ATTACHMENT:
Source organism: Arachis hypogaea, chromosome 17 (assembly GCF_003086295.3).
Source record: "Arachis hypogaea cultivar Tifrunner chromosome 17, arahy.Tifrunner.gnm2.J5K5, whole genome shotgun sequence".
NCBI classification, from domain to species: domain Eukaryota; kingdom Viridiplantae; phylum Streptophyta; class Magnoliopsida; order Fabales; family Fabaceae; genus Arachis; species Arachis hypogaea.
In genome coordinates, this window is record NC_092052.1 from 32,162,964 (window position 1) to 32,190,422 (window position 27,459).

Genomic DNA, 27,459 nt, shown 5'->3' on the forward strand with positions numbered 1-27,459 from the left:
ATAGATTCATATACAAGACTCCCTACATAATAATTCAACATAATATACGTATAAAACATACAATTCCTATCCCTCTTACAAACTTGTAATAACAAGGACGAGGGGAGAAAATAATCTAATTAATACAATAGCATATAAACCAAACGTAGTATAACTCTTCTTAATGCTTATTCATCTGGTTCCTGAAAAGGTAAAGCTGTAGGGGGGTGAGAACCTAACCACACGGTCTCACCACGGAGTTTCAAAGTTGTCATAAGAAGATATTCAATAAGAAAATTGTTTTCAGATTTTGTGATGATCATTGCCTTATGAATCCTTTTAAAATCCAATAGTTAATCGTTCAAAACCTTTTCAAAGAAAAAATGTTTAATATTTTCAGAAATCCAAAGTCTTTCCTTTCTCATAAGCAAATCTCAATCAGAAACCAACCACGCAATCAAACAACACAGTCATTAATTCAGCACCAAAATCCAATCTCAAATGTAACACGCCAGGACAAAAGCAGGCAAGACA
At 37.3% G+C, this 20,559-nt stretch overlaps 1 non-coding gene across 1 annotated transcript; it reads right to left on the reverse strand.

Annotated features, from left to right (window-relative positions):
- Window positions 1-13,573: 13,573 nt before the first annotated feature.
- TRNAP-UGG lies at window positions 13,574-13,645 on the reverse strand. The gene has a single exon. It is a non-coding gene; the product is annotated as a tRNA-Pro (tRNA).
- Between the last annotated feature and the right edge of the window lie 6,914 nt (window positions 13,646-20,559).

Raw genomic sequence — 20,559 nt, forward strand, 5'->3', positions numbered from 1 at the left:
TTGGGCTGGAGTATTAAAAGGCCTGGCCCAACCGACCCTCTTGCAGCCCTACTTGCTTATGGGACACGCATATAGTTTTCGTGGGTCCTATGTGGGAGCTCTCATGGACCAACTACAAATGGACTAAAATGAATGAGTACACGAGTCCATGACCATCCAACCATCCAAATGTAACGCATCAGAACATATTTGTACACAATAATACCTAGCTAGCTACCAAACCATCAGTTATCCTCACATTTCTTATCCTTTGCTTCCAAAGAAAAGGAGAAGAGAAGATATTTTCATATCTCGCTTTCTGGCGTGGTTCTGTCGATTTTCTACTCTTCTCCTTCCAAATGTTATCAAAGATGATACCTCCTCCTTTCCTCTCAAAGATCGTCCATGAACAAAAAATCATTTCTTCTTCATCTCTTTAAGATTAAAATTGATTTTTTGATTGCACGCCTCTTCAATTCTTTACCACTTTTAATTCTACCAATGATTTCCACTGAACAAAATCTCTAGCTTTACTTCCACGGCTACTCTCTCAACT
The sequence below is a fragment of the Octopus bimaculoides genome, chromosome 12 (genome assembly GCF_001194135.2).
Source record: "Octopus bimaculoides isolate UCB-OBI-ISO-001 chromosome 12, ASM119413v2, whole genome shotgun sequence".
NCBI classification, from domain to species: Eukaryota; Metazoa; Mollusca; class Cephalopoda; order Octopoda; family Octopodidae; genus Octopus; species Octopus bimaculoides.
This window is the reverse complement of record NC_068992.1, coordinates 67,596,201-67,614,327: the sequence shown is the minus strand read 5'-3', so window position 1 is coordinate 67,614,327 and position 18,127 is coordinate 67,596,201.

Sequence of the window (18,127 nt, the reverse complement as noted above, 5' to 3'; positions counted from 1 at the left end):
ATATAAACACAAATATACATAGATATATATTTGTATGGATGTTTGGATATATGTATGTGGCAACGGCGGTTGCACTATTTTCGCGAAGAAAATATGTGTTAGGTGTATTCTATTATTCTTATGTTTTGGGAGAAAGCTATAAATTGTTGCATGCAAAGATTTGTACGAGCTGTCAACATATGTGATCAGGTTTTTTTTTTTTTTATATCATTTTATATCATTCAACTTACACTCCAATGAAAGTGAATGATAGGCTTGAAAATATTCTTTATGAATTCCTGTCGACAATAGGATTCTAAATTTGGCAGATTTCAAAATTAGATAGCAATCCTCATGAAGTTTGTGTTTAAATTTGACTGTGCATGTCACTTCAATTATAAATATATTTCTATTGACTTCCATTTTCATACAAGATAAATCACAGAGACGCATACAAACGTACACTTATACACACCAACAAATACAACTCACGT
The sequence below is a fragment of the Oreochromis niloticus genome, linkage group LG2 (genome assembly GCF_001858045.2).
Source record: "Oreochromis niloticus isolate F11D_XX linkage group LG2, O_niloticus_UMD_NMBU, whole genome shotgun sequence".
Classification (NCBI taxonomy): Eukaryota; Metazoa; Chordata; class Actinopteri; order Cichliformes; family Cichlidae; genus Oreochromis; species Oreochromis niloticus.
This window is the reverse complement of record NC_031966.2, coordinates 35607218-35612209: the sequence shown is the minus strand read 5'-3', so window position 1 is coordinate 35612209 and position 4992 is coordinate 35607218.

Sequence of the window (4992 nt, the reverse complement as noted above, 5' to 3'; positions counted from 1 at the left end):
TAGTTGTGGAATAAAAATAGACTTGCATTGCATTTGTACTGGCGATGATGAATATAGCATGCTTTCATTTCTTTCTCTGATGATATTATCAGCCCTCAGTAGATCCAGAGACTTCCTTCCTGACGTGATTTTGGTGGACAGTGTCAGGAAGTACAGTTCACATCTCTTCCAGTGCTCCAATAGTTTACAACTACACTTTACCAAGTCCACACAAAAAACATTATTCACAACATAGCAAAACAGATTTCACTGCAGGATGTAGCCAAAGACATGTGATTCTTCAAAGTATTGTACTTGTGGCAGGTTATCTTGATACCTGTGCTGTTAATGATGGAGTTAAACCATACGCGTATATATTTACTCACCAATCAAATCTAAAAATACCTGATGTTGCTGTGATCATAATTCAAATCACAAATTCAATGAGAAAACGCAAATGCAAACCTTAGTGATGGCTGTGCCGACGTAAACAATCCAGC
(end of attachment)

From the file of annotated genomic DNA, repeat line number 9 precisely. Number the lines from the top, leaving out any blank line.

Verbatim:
- Window positions 1-13,573: 13,573 nt before the first annotated feature.